RALEIGH — The state House, in a hurry to send as many bills through the crossover threshold before yesterday’s deadline, approved a bill Wednesday that critics and some legislators say will ultimately gut a 40-year-old law that requires environmental review of state projects.
The bill now goes to the state Senate.
During a marathon session that started midafternoon Wednesday and ended at around 2:30 a.m. yesterday, House leaders also used a procedural move to ensure that another bill, with several key environmental provisions, also made it through the crossover deadline. That bill, the Regulatory Reform Act of 2015, includes controversial provisions related to streamside buffers and hog farm waste. A final House vote on the bill is scheduled for May 5.
Sponsored by Rep. John Torbett, R-Gaston, the bill changing the State Environmental Policy Act, or SEPA, emerged in committee last week and moved quickly to the already packed House calendar ahead of the critical April 30 crossover deadline. To remain viable for the rest of the session, bills that are not budget or elections related must be approved by at least one legislative chamber by the deadline.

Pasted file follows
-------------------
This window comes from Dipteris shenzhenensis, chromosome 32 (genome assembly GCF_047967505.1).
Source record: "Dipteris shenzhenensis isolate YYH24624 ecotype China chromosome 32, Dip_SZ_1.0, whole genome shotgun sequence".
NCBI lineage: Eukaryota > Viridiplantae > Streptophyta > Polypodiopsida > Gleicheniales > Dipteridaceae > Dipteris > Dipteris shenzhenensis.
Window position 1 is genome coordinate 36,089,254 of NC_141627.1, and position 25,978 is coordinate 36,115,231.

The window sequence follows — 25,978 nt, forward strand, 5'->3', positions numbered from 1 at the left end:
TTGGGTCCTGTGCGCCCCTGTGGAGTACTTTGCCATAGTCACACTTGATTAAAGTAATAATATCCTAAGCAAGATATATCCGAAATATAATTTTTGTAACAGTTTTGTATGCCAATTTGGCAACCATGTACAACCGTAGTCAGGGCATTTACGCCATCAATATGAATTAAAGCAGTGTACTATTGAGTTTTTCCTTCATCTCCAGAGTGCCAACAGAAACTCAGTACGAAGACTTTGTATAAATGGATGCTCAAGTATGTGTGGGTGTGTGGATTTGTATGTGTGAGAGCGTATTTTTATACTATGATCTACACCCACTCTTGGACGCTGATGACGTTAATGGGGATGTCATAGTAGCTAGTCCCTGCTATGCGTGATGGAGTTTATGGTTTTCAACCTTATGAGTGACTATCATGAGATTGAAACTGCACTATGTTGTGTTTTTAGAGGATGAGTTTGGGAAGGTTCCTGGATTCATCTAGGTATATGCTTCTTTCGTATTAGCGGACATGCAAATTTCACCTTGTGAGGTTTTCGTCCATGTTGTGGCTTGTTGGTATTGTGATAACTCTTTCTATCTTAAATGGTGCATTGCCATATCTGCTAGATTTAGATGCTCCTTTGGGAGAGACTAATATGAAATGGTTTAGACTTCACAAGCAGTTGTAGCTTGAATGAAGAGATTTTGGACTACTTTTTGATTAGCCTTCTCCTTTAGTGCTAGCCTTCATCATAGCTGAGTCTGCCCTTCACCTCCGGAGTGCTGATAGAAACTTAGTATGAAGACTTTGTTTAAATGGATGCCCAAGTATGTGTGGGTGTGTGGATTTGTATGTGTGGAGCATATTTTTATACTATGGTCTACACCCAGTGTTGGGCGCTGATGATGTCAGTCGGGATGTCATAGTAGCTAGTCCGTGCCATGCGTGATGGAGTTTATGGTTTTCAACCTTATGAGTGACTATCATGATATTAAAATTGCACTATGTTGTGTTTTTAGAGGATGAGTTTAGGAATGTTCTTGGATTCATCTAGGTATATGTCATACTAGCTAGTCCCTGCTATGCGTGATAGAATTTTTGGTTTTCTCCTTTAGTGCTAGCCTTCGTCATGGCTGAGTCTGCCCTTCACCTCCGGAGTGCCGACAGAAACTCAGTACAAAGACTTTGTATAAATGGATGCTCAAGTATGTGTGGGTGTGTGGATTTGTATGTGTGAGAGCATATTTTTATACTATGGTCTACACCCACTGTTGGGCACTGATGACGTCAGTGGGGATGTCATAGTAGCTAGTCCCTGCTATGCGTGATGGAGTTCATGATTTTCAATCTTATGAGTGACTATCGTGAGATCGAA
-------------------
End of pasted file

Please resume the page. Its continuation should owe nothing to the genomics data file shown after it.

At the SEPA bill’s only hearing before the House Regulatory Reform Committee and again on the House floor late Wednesday, Torbett said SEPA had outlived its usefulness since its passage 44 years ago.
“A lot of things have changed since 1971 obviously,” he said Wednesday night.
North Carolina’s environmental review is the strictest among Southeast states, he said. “Any amount of expenditure of public funds can trigger a SEPA,” Torbett noted.
He said it has been 10 years since the last revision.
“At one time it was the right thing to do for North Carolina,” he said. “But now it’s more of a redundancy.”
Rep. Chris Millis, R-Pender, who co-sponsored the legislation, said the bill would eliminate an unnecessary and costly “boondoggle” required to spend public dollars. He said the state had enough other environmental protections in place and no longer needed the strict SEPA standards.